Family must manage their money together to avoid financial distress.
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Bayport Blog

Avoid financial distress and make finances a family affair

Published: May 3, 2021
Categories: Debt Relief
Tags: Financial Stress

Avoid financial distress and make finances a family affair

Who gets a voice in a family’s finances? The answer can cause a lot of financial stress or remove it.

In most households and families, money is a very difficult topic. Some families never talk about it, while others only fight about it. A study done in 2014 found that people find it easier to talk about death than personal budgets and finances! Other studies suggest that we would rather discuss mental health and infertility with strangers, than talk about finances with our families. It is time to break this bad old habit. What you learn about money as a child, tends to shape how you deal with it as an adult. When you show your children healthy money behaviours and choices, backed up by constructive money discussions, you set them up for a future of financial success. This doesn’t mean you can ensure your children will be rich; it means you can teach them to make good financial decisions so that they don’t end up in trouble, regardless of how big their salaries are one day.

Why should we talk about money?

The biggest reasons are that money impacts all the members of your household, and that financial planning and money management are skills every person needs. Money, and particularly debt stress, is also one of the biggest sources of conflict in households. Talking about it can, therefore, contribute hugely to the quality of your family life.

When should we talk about money?

Start today. It seldom works if you try to have a money discussion in an emergency. For that reason, it is best to start talking about money when things are calm and your household is not under pressure. If you have never discussed money before, it could be a good plan to link the first talk to a specific upcoming event or change in your circumstances. For example, you can ask your family for a discussion about budgeting for the upcoming holidays, or the impact of you getting a new job where your basic salary is fairly small but the commission you can earn is very high. Before you start giving your children a regular allowance, is another opportunity. At the end of the first discussion, get your family members to agree on regular money meetings in the future. You want money to become something your family talks about regularly and easily, instead of an event when there’s an emergency.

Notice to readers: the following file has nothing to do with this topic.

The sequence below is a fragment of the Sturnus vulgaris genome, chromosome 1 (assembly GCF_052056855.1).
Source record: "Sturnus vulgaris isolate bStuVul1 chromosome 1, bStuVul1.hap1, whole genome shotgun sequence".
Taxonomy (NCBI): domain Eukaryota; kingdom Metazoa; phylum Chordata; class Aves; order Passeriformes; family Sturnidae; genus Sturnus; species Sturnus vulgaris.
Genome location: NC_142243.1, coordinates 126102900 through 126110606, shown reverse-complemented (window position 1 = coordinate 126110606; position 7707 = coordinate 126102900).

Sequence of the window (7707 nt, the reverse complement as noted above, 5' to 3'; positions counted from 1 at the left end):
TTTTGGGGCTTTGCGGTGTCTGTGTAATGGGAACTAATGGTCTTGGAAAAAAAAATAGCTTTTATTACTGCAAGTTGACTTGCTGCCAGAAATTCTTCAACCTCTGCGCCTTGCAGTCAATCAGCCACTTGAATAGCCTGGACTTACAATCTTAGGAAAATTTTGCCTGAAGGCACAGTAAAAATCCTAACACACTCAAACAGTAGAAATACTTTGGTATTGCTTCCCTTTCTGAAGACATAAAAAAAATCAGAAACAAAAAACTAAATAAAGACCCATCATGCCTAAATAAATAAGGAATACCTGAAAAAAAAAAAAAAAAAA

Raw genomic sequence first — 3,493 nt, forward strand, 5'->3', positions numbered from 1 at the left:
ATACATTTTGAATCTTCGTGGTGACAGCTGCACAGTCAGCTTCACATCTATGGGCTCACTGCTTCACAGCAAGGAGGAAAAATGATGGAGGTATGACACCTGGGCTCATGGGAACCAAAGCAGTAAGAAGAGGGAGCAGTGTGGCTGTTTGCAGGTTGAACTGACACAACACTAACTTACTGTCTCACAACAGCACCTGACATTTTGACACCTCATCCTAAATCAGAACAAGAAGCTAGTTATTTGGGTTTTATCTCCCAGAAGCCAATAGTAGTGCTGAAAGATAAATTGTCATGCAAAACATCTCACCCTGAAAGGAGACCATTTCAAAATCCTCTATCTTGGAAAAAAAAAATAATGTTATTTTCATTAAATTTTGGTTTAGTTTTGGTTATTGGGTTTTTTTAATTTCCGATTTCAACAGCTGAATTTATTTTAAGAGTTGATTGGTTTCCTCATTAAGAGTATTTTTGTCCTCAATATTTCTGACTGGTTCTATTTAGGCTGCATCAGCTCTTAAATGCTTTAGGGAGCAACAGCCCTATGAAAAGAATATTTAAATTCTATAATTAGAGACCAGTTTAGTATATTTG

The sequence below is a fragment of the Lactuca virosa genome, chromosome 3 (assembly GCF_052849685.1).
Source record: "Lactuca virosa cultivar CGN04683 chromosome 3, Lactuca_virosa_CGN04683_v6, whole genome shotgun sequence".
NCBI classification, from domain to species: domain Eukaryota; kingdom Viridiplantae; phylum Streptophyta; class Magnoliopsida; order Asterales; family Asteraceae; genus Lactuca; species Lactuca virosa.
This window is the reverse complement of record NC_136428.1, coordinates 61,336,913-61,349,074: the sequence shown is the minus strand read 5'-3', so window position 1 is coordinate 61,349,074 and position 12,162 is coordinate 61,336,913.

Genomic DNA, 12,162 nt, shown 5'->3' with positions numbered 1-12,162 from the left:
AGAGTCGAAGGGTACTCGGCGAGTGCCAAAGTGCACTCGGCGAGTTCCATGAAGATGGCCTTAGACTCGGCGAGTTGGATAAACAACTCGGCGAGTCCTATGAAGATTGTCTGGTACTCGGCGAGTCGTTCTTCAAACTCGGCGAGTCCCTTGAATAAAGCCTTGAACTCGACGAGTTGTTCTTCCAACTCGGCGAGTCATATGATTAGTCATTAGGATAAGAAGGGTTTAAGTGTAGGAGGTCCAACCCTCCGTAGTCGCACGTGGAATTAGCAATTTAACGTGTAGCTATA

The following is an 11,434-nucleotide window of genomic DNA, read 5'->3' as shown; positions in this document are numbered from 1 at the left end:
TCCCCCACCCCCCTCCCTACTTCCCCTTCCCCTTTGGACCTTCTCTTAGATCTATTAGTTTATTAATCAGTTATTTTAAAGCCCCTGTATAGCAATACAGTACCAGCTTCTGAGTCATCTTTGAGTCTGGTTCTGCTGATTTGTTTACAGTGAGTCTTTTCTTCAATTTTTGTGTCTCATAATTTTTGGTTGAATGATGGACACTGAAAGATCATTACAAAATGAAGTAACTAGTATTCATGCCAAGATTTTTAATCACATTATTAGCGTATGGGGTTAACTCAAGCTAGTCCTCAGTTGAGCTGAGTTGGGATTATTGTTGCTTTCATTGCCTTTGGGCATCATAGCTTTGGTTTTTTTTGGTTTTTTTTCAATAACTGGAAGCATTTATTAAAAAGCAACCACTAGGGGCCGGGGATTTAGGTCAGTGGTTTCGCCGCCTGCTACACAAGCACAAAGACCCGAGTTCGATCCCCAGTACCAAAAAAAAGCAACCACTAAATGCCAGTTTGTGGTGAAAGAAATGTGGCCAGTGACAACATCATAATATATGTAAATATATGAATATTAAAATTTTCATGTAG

What should we talk about?

Start with small topics, such as planning for a holiday or a birthday party or next week’s grocery shopping and meal plan. Ask your children what they think about money, and how they see your family’s financial situation. Invite them to ask questions and share their experiences. Talk about your household’s financial goals and dreams. For instance, a new family car, or tertiary education for all the children. Discuss financial concepts, such as saving, debt, responsible lending, and whether or not one should lend money to friends or family members. Financial literacy is in very short supply all over the world and should start at home. When you feel the time is right, introduce the family/household budget. You really want every member of your household to understand how much money comes into the household purse and how it is spent. The idea is not to create a sense of there’s not enough money but to help everyone understand that how you spend money is a choice. A budget calculator like this one can be very helpful:

How do we talk about money?

This is probably the most important question to answer. If the meeting turns into a fight or a blaming session, nobody will want to do it again. Here are some tips on how to approach your discussion: Find a good balance between formal and informal. You don’t want to make the discussion so formal that it intimidates your partner and children, but it should also not be so informal that people can be on their phones instead of participating. Draw up a fun little agenda, set aside a specific time, and gather in a place you won’t be interrupted. Keep the tone light and make an effort to get everybody to participate. Even if you know more about finances than anybody else in your family, don’t behave like a teacher. The goal is to give every person a voice. Listen. Really listen. Understand what other people are saying, never make fun of someone else and be gentle when you correct a wrong perception. Money is a very personal matter, so we have to be kind to each other. If the discussion gets heated, take a break – but always come back and close it out properly. Don’t let aggression derail your discussion. It can happen easily because money is an emotional topic. If you are concerned that your family members won’t be able to control their tempers, especially if you have a serious topic to discuss, ask a friend to lead the meeting. Write down all the decisions you take during your discussion and put it up where everyone can see it if they want to. This ensures that you do what you agreed to do and that everybody leaves the meeting with the same picture. A family money meeting can sound very intimidating, heavy, and unpleasant. But it doesn’t have to be. It is an opportunity to learn from each other, develop financial skills and grow closer together as a household and a family.

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